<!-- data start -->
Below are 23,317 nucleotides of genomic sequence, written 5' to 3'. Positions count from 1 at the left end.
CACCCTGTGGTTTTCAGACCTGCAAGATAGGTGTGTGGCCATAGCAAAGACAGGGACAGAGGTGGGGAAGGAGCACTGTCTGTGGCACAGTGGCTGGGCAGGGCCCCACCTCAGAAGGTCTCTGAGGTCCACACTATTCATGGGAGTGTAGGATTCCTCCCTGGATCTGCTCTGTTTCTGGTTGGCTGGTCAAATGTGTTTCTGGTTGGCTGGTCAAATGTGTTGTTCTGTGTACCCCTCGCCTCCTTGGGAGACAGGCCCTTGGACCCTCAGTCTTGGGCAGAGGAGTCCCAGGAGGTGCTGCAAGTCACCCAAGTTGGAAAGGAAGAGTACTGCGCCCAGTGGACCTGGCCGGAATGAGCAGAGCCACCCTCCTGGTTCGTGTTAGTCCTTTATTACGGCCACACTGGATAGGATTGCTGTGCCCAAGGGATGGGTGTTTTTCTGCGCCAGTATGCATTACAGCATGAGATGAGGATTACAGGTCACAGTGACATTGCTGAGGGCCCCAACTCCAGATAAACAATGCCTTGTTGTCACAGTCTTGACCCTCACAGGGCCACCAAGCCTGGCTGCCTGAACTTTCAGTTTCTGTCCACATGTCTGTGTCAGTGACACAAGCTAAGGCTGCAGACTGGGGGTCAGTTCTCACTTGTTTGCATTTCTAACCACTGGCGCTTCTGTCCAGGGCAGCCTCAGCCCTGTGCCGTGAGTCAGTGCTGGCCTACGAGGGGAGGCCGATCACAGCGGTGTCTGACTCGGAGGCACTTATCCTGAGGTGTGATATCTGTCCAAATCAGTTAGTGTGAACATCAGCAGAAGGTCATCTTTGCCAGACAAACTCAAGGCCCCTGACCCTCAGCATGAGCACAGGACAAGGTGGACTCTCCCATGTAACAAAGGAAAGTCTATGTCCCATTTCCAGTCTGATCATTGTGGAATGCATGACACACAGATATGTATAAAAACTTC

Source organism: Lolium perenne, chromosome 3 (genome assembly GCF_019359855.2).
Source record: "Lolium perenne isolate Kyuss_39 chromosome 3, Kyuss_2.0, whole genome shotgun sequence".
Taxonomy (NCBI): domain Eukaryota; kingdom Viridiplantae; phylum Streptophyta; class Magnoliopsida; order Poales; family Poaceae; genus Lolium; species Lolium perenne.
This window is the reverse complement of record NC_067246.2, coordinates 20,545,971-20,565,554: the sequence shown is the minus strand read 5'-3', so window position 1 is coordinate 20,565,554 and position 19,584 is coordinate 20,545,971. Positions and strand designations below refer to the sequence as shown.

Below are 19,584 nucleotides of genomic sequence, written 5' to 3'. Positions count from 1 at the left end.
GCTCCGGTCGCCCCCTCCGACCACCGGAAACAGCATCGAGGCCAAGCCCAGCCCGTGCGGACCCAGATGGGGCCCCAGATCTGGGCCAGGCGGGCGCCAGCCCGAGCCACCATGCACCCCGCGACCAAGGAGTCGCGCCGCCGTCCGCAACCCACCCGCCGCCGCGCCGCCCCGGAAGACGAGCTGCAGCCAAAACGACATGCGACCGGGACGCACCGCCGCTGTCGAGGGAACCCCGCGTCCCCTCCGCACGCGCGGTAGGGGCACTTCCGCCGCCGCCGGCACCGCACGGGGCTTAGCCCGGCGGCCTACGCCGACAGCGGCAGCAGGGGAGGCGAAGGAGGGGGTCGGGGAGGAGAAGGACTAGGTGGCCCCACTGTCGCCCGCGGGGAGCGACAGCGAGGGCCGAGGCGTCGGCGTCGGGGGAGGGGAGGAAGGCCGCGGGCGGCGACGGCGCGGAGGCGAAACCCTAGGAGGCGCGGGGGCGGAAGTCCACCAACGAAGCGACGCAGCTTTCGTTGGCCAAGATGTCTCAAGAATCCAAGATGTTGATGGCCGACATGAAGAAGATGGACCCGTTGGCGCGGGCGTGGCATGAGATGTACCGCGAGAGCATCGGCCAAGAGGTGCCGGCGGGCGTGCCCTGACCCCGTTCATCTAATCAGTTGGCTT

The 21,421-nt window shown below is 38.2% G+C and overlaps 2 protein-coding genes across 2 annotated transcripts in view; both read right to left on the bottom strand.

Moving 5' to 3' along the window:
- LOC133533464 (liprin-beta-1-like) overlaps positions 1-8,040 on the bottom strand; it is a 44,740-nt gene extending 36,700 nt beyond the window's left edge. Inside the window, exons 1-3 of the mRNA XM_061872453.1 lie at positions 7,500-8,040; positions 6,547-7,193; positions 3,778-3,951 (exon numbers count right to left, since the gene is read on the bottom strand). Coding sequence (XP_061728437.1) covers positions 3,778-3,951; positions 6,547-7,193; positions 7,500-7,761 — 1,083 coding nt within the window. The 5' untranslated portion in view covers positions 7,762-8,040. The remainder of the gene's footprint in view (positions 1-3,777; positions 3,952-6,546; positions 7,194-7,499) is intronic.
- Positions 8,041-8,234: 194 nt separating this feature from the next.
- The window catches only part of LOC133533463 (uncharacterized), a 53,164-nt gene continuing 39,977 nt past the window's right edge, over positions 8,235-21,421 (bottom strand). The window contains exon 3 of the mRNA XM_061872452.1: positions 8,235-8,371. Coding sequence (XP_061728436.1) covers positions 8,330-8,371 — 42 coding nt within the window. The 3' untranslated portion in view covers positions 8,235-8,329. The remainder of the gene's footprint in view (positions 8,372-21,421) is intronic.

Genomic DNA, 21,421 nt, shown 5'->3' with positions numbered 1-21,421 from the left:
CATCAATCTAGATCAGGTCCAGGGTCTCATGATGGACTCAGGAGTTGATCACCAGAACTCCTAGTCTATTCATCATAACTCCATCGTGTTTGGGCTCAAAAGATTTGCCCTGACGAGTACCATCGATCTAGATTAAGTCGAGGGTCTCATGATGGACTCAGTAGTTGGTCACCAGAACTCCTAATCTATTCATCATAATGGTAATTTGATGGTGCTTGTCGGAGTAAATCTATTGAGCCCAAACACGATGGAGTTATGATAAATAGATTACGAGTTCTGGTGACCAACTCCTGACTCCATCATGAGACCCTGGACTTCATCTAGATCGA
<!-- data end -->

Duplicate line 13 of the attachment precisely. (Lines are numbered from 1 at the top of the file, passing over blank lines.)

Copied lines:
- The window catches only part of LOC133533463 (uncharacterized), a 53,164-nt gene continuing 39,977 nt past the window's right edge, over positions 8,235-21,421 (bottom strand). The window contains exon 3 of the mRNA XM_061872452.1: positions 8,235-8,371. Coding sequence (XP_061728436.1) covers positions 8,330-8,371 — 42 coding nt within the window. The 3' untranslated portion in view covers positions 8,235-8,329. The remainder of the gene's footprint in view (positions 8,372-21,421) is intronic.